British mathematician, humorist, and author Matt Parker (whose YouTube channel is "standupmaths") describes how rounding can have unexpected effects, even on how the Trump administration tried to get around a provision in the Affordable Care Act to please insurance industry lobbyists:
Local television stations and their websites have to some extent kept a degree of local news going, but it's nowhere near as complete. At one time newspapers were by far the biggest form of advertising. If you wanted to buy a house, for example, you looked in the real estate classifieds. Consistent ad revenues let papers hire lots of reporters. Of course, small towns and rural counties didn't have the level of coverage that larger communities did, but the situation is even worse now.
There are no obvious solutions to the problem. Nonprofit news could help to some extent and is being tried a number of places. There have also been proposals for government subsidies. (In fact, many decades ago the post office delivered magazines and newspapers at reduced rate.) But there are both practical problems and political problems with this.
Back at the end of February Christina Hendricks was being interviewed on the daytime television talk show Live with Kelly and Ryan when she was interrupted mid-sentence by a breaking news update. That night when she appeared on Late Night with Seth Meyers he asked her about that, and here he explains what happened next. Mildly amusing:
Alex Berenson's book Tell Your Children has provoked a lot of discussion concerning the potential dangers of marijuana. (See this favorable review from Stephanie Mencimer in The Washington Monthlyhere.) I haven't read it, but I gather a Berenson has come in for some legitimate criticism for misrepresenting the research he cites. Of course, the subject excites a lot of passion and pre-judgment on both sides.
Below pediatrician and medical school professor Dr Aaron Carroll, whom I cite a lot here, presents what strikes me as a generally balanced view (though I'm not sure he's right that alcohol is as dangerous as he implies).
During the last glacial maximum, for a period of about 7000 years ending roughly 10,000 years ago, glaciers formed ice dams across large rivers in North America. Water blocked by dams naturally spreads out to form lakes, and some of the lakes in question were of staggering size, the largest bigger in area than all of today's Great Lakes combined.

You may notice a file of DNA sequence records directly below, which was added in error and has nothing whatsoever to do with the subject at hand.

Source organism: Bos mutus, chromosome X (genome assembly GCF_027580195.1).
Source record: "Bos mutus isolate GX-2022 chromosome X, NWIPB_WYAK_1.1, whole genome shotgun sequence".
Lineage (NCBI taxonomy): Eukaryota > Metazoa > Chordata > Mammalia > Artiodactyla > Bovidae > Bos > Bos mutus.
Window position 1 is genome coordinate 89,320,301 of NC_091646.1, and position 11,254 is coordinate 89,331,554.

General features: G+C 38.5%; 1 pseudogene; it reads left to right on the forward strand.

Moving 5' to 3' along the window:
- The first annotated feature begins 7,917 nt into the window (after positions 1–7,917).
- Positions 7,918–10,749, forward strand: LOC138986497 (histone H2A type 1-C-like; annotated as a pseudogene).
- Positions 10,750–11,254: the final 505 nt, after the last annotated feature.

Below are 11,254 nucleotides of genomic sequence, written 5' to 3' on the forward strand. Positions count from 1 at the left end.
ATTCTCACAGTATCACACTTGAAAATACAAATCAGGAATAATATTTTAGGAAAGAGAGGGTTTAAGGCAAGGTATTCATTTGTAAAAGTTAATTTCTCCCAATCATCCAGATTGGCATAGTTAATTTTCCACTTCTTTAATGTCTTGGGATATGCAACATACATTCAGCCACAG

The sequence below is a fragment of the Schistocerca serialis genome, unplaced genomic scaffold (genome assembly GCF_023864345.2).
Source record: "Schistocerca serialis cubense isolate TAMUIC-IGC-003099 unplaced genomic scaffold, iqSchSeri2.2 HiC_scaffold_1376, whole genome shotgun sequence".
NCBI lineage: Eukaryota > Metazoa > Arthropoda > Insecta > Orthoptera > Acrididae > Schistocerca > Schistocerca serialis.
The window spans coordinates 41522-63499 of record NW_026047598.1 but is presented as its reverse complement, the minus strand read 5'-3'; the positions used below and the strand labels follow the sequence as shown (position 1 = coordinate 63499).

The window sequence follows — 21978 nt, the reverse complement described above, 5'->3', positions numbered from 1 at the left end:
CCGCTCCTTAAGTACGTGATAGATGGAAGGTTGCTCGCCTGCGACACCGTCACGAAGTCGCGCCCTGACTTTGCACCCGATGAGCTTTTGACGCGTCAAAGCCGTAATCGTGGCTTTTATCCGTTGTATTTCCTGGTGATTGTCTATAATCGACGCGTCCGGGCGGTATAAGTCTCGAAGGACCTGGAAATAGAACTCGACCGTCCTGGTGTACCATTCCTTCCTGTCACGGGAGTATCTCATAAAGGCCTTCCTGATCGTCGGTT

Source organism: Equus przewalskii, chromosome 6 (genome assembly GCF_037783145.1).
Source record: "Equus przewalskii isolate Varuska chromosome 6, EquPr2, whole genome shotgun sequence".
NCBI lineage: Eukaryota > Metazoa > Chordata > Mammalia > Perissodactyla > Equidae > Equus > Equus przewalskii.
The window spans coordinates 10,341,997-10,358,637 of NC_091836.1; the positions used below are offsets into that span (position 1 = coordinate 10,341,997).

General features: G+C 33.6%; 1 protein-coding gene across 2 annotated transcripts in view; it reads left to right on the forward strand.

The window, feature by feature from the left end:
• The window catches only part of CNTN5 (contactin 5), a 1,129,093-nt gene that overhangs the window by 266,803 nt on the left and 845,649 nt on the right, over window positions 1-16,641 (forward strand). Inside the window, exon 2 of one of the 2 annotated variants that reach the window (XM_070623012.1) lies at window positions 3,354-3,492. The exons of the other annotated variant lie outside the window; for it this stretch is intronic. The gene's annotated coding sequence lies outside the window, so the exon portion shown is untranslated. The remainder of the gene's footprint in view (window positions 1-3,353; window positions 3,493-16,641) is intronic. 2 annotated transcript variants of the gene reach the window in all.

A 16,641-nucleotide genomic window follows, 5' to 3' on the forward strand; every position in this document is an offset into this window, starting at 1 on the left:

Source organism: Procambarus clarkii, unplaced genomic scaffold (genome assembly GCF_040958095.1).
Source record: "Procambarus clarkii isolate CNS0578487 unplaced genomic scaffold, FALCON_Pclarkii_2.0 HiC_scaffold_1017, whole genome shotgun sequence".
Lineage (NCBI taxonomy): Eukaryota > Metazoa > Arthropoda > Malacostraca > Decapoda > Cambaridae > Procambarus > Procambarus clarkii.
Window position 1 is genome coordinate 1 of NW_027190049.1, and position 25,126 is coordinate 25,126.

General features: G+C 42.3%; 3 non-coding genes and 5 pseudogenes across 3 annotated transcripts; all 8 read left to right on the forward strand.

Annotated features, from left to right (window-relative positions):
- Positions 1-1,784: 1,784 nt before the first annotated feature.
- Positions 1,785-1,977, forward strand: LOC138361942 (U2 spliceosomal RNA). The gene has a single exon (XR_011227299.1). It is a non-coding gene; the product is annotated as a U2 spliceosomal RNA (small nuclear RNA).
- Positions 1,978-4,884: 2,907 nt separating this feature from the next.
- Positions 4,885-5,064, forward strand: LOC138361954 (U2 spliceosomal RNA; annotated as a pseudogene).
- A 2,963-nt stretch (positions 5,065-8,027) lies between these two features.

Ice dams aren't stable, in part because ice floats, so eventually the dams that created those lakes collapsed, resulting in truly catastrophic floods, including a whole series of them over 70 centuries in the U.S. Pacifid Northwest. The traces of those lakes and floods remain today, with beaches high above any modern shorelines in Minnesota and North Dakota and unusual terrain such as the so-called channeled scablands in eastern Washington State. An even bigger flood farther east may have dumped so much water into the Arctic Ocean that it eventually disrupted important ocean currents in the Atlantic, which may explain the Younger Dryas, an abrupt cooling event that lasted about a thousand years.
These two videos (which reference each other in passing) explain this remarkable geological history, including some of how it came to be discovered. Human settlers may have been around to witness some of these events and suffer from them.
As I said yesterday, I thought Saturday's episode of SNL was above average. (I wasn't alone in that opinion; Zach Vasquez at The Guardian rated it the best of the season.) Here are some other bits I thought worth seeing in case you're interested and you didn't see them already.
Guest host John Mulaney had one of the funnier monologue's in recent memory:
Last Saturday's episode of Saturday Night Live was one of the best of the recent past. The opening bit was a parody of Michael Cohen's congressional testimony. Below is the sketch as aired, and following that some clips from it juxtaposed with the corresponding segments of the actual hearing, courtesy of The Washington Post.